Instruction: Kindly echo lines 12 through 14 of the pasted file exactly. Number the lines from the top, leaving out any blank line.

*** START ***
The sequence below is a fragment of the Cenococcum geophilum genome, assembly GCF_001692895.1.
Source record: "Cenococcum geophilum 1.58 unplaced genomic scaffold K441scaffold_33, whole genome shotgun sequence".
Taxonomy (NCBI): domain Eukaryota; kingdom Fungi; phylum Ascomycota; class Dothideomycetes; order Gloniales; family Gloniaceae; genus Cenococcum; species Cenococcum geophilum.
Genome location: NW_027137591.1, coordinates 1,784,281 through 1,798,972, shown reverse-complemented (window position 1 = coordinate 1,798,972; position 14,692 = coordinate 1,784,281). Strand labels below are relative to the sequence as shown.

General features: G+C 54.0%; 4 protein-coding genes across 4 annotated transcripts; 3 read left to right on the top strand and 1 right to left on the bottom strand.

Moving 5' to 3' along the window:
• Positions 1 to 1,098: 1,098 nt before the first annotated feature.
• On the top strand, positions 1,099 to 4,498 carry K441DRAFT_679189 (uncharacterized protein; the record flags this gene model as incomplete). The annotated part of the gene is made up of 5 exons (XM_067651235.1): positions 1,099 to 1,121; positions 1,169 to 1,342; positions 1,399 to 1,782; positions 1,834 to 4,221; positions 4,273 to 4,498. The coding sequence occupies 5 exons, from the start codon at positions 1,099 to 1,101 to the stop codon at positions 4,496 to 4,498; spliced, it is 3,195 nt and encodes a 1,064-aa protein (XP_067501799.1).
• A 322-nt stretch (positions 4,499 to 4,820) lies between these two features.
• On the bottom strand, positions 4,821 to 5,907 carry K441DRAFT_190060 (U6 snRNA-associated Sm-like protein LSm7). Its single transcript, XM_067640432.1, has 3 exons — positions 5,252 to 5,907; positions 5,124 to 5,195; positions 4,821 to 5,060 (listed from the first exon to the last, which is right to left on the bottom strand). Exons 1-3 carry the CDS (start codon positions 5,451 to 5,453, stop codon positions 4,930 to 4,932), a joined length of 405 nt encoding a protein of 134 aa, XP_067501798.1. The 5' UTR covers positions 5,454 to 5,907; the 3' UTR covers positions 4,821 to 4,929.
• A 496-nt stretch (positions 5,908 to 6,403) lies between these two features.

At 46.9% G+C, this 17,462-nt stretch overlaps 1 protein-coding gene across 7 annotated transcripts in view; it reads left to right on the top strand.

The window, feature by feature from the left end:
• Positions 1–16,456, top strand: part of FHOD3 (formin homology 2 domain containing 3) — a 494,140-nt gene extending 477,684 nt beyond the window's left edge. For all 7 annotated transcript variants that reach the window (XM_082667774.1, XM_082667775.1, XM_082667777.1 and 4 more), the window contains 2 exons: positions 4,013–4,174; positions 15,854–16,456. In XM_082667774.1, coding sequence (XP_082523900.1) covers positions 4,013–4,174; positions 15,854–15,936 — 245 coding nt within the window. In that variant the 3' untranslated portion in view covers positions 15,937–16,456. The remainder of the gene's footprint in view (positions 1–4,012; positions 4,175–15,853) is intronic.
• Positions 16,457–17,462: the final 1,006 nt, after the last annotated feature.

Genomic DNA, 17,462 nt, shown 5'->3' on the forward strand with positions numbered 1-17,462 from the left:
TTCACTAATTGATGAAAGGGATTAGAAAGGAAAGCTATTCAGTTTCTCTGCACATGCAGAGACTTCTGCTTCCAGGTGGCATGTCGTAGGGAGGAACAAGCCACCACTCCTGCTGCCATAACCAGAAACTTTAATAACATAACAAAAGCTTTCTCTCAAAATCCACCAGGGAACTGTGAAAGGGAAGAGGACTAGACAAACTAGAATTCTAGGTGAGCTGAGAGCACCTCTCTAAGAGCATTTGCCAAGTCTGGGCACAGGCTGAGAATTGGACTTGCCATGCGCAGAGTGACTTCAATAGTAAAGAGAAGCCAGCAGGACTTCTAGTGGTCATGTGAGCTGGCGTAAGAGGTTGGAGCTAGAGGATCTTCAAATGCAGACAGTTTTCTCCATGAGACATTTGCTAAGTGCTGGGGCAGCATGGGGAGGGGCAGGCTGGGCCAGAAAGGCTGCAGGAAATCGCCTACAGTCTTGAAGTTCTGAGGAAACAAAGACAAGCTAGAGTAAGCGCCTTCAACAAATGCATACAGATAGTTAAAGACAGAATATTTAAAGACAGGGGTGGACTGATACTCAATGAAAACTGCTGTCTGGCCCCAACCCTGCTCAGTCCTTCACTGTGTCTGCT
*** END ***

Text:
At 46.9% G+C, this 17,462-nt stretch overlaps 1 protein-coding gene across 7 annotated transcripts in view; it reads left to right on the top strand.

The window, feature by feature from the left end:
• Positions 1–16,456, top strand: part of FHOD3 (formin homology 2 domain containing 3) — a 494,140-nt gene extending 477,684 nt beyond the window's left edge. For all 7 annotated transcript variants that reach the window (XM_082667774.1, XM_082667775.1, XM_082667777.1 and 4 more), the window contains 2 exons: positions 4,013–4,174; positions 15,854–16,456. In XM_082667774.1, coding sequence (XP_082523900.1) covers positions 4,013–4,174; positions 15,854–15,936 — 245 coding nt within the window. In that variant the 3' untranslated portion in view covers positions 15,937–16,456. The remainder of the gene's footprint in view (positions 1–4,012; positions 4,175–15,853) is intronic.